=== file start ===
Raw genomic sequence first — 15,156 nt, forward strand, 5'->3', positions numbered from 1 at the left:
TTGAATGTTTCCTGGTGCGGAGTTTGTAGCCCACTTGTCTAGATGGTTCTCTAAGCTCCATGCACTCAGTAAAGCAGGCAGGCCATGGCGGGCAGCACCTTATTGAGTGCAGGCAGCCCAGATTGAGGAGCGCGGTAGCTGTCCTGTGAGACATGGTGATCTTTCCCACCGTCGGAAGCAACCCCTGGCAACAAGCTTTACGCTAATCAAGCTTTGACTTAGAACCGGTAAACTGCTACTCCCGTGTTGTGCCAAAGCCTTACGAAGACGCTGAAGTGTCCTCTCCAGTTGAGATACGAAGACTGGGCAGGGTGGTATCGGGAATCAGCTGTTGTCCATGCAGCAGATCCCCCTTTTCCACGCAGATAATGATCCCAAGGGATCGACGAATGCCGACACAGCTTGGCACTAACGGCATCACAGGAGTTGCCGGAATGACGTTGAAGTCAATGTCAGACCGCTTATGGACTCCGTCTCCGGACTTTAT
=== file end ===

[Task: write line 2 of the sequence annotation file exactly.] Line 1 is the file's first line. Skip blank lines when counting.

TTGAATGTTTCCTGGTGCGGAGTTTGTAGCCCACTTGTCTAGATGGTTCTCTAAGCTCCATGCACTCAGTAAAGCAGGCAGGCCATGGCGGGCAGCACCTTATTGAGTGCAGGCAGCCCAGATTGAGGAGCGCGGTAGCTGTCCTGTGAGACATGGTGATCTTTCCCACCGTCGGAAGCAACCCCTGGCAACAAGCTTTACGCTAATCAAGCTTTGACTTAGAACCGGTAAACTGCTACTCCCGTGTTGTGCCAAAGCCTTACGAAGACGCTGAAGTGTCCTCTCCAGTTGAGATACGAAGACTGGGCAGGGTGGTATCGGGAATCAGCTGTTGTCCATGCAGCAGATCCCCCTTTTCCACGCAGATAATGATCCCAAGGGATCGACGAATGCCGACACAGCTTGGCACTAACGGCATCACAGGAGTTGCCGGAATGACGTTGAAGTCAATGTCAGACCGCTTATGGACTCCGTCTCCGGACTTTAT